Washington, DC – Later today, the U.S. House of Representatives is scheduled to vote on the “American Dream and Promise Act,” legislation that would provide DREAMers with the opportunity to become American citizens.
In advance of the vote, two TheDream.US Scholars and current National College Attainment Network (NCAN) Advocacy Fellows, Erika and Yami, share details about their background and goals and highlight why it’s “long past due for a permanent solution” for DREAMers. Their stories are just two of thousands of examples of TheDream.US Scholars whose contributions and potential make the case for why our country would be strengthened by delivering citizenship to DREAMers.
TheDream.US Scholars and current NCAN Advocacy Fellows Erika and Yami write:
“My name is Erika, and I came to the US from El Salvador when I was four years old and I grew up in Miami, Florida. My name is Yami and I immigrated from Mexico when I was five years old, Georgia is home to me. And this is our story.
Erika: Growing up in Miami, Florida, was wonderful, although my high school years were a bit difficult. I went to a predominantly Cuban school where I was one of three students from El Salvador. My high school counselor was bashful about my status – she was reluctant to talk about it and would whisper when I would go to her office for help. I felt like I was alone in the process of going to college. Despite the less than helpful support, I knew that I would find a way to go to college in my heart.
I heard about TheDream.US Scholarship, and one day, I spent hours looking through the scholarship website learning what I needed to do to apply. I got the scholarship and first went to Miami Dade College and graduated with my associate’s degree in Journalism, and now I am a senior at Florida International University finishing my Broadcast and Journalism degree. I aspire to be a journalist and tell the stories of people like myself who find themselves sometimes with a story but with no medium to tell it.
Yami: For me, I also enjoyed growing up in the United States, and my family, after living in California for some time, decided to move to Georgia and move to the outskirts of Atlanta. In high school, my senior year, I learned to use my voice and share my story with others to bring about change. I had wonderful teachers that advocated for me and looked for ways for me to go to college. They searched for specific scholarships for undocumented students and pushed me to dream and think big. I applied for TheDream.US Opportunity Scholarship and obtained it. Despite living in a locked-out restrictive state where people like me are banned from even attending some of our 4-year universities, I found a way to go to college. I decided to attend Eastern Connecticut State University to study Political Science and Sociology. My dream is to be an attorney one day and defend vulnerable individuals.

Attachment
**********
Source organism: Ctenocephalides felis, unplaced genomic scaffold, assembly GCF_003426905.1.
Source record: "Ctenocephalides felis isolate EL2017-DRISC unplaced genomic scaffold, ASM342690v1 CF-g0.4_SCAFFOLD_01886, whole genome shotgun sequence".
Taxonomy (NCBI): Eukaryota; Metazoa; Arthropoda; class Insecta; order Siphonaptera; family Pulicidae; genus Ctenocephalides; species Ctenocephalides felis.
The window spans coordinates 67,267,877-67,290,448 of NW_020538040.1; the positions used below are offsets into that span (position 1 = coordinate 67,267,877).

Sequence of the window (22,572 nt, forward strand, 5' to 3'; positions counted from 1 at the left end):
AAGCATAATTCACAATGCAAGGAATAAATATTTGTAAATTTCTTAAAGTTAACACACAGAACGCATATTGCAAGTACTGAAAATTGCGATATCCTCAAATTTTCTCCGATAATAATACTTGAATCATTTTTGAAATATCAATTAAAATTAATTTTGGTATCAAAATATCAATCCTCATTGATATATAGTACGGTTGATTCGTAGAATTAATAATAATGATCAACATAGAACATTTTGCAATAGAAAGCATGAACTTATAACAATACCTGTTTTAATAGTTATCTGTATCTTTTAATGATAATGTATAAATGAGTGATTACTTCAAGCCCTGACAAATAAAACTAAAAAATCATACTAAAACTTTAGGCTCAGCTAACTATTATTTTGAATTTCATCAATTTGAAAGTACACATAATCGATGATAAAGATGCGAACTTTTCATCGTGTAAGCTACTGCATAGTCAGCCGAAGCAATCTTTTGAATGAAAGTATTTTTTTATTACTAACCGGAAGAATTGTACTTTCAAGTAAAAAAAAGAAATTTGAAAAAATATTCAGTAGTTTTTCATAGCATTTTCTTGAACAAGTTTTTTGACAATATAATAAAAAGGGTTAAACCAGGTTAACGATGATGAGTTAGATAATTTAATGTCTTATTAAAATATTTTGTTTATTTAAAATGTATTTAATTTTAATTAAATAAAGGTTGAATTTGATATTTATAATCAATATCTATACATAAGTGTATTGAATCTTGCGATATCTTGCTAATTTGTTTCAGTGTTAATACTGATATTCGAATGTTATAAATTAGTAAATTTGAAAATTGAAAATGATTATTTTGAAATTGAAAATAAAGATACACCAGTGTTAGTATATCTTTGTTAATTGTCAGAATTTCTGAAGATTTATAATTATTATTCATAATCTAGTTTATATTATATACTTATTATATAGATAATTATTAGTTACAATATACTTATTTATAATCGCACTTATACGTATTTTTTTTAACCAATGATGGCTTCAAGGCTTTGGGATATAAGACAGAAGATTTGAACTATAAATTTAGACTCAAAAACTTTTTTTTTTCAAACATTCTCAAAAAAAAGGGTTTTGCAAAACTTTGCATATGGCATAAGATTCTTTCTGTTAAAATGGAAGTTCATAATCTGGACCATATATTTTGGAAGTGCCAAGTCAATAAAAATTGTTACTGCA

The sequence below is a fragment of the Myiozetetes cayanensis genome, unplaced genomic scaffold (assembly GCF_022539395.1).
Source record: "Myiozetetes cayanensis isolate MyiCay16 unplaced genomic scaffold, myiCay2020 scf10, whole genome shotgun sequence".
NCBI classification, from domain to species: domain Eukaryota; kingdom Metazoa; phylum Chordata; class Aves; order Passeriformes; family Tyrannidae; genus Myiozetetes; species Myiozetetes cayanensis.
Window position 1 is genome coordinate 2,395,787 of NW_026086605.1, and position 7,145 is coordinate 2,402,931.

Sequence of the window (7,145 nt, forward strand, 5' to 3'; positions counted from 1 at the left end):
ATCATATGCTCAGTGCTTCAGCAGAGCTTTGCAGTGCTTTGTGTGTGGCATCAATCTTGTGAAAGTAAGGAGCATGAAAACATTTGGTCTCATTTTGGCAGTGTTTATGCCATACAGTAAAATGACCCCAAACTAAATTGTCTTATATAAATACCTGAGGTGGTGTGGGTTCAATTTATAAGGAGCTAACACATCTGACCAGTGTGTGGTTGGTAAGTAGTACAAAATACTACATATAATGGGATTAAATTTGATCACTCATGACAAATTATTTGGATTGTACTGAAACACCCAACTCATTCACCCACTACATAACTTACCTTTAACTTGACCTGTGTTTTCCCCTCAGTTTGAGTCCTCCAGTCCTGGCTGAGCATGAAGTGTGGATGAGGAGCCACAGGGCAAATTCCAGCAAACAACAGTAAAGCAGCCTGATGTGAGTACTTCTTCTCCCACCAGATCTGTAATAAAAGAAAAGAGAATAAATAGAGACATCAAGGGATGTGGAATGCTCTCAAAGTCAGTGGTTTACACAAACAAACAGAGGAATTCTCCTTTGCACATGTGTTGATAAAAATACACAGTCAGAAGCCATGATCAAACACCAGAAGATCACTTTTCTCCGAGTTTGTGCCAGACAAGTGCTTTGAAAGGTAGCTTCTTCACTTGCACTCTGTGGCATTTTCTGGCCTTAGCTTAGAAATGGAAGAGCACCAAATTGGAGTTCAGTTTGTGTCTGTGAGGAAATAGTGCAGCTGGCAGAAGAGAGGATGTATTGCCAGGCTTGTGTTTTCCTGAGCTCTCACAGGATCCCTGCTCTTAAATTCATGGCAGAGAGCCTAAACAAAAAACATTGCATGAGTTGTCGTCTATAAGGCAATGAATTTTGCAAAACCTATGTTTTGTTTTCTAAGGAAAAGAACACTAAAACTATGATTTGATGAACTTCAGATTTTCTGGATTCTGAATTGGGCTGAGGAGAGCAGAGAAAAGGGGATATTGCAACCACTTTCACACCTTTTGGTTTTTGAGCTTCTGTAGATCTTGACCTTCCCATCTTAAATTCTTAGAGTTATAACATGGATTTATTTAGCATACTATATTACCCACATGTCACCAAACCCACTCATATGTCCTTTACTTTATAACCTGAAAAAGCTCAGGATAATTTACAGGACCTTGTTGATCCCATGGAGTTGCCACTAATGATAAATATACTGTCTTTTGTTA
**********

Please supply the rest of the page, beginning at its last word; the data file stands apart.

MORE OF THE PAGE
Though our stories have differences, we both were met with the harsh realities that our undocumented status limited our options and opportunities. Nevertheless, we both have persisted and committed to sharing our stories and, hopefully, empowering Congress to do the right thing for our country.
We are long past due for a permanent solution for the 1.7 million young people, like ourselves, who contribute to our vibrant communities every day and call the United States of America home.”
Last week, Gaby Pacheco, Director of Advocacy, Communications and Development for TheDream.US, authored an op-ed in the Miami Herald. Titled, “It’s time to give undocumented DREAMers the certainty of American citizenship,” the op-ed noted that, “Despite important breakthroughs over the past decade, DREAMers still are not able to plan their futures in the United States with full confidence” and “It’s time to finally deliver legislation that makes DREAMers full citizens, whose futures are no longer subject to the whims of individual judges. The United States will only be made stronger by settling this issue once and for all.”
TheDream.US is the nation’s largest college and career success program for immigrant youth, having provided more than 6,500 college scholarships to DREAMers attending over 75 partner colleges in 19 states and Washington, DC. We believe that all young Americans, regardless of where they were born, should have the opportunity to get a college education and pursue a meaningful career that contributes to our country’s future.